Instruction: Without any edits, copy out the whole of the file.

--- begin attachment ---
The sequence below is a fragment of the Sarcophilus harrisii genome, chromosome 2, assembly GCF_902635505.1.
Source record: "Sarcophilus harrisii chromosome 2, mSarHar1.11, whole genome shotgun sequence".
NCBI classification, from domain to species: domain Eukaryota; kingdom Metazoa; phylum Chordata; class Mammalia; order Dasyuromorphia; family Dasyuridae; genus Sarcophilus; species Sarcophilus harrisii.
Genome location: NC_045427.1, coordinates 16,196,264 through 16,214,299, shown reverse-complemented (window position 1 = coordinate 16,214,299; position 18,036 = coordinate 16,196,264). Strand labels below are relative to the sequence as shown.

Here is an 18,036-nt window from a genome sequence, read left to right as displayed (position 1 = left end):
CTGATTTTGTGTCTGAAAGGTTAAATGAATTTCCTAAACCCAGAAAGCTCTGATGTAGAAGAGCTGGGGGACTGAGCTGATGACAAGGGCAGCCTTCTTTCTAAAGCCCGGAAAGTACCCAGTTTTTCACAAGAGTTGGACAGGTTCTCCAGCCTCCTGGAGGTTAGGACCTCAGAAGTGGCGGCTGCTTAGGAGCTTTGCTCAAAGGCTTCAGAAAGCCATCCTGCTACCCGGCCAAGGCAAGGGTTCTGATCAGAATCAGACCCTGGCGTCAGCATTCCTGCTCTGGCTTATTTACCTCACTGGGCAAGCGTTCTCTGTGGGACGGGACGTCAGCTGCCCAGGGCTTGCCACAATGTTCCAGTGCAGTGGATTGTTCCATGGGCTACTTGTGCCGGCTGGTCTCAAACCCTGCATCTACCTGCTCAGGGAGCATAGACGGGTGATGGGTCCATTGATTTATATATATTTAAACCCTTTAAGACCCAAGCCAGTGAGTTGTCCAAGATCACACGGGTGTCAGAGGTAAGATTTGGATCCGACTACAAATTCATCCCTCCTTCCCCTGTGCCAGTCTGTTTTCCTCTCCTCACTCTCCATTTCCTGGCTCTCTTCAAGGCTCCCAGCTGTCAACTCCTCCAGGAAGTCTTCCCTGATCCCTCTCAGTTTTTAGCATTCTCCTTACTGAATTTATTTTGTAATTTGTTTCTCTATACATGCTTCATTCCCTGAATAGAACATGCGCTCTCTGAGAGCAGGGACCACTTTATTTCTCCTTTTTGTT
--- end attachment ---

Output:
The sequence below is a fragment of the Sarcophilus harrisii genome, chromosome 2, assembly GCF_902635505.1.
Source record: "Sarcophilus harrisii chromosome 2, mSarHar1.11, whole genome shotgun sequence".
NCBI classification, from domain to species: domain Eukaryota; kingdom Metazoa; phylum Chordata; class Mammalia; order Dasyuromorphia; family Dasyuridae; genus Sarcophilus; species Sarcophilus harrisii.
Genome location: NC_045427.1, coordinates 16,196,264 through 16,214,299, shown reverse-complemented (window position 1 = coordinate 16,214,299; position 18,036 = coordinate 16,196,264). Strand labels below are relative to the sequence as shown.

Here is an 18,036-nt window from a genome sequence, read left to right as displayed (position 1 = left end):
CTGATTTTGTGTCTGAAAGGTTAAATGAATTTCCTAAACCCAGAAAGCTCTGATGTAGAAGAGCTGGGGGACTGAGCTGATGACAAGGGCAGCCTTCTTTCTAAAGCCCGGAAAGTACCCAGTTTTTCACAAGAGTTGGACAGGTTCTCCAGCCTCCTGGAGGTTAGGACCTCAGAAGTGGCGGCTGCTTAGGAGCTTTGCTCAAAGGCTTCAGAAAGCCATCCTGCTACCCGGCCAAGGCAAGGGTTCTGATCAGAATCAGACCCTGGCGTCAGCATTCCTGCTCTGGCTTATTTACCTCACTGGGCAAGCGTTCTCTGTGGGACGGGACGTCAGCTGCCCAGGGCTTGCCACAATGTTCCAGTGCAGTGGATTGTTCCATGGGCTACTTGTGCCGGCTGGTCTCAAACCCTGCATCTACCTGCTCAGGGAGCATAGACGGGTGATGGGTCCATTGATTTATATATATTTAAACCCTTTAAGACCCAAGCCAGTGAGTTGTCCAAGATCACACGGGTGTCAGAGGTAAGATTTGGATCCGACTACAAATTCATCCCTCCTTCCCCTGTGCCAGTCTGTTTTCCTCTCCTCACTCTCCATTTCCTGGCTCTCTTCAAGGCTCCCAGCTGTCAACTCCTCCAGGAAGTCTTCCCTGATCCCTCTCAGTTTTTAGCATTCTCCTTACTGAATTTATTTTGTAATTTGTTTCTCTATACATGCTTCATTCCCTGAATAGAACATGCGCTCTCTGAGAGCAGGGACCACTTTATTTCTCCTTTTTGTT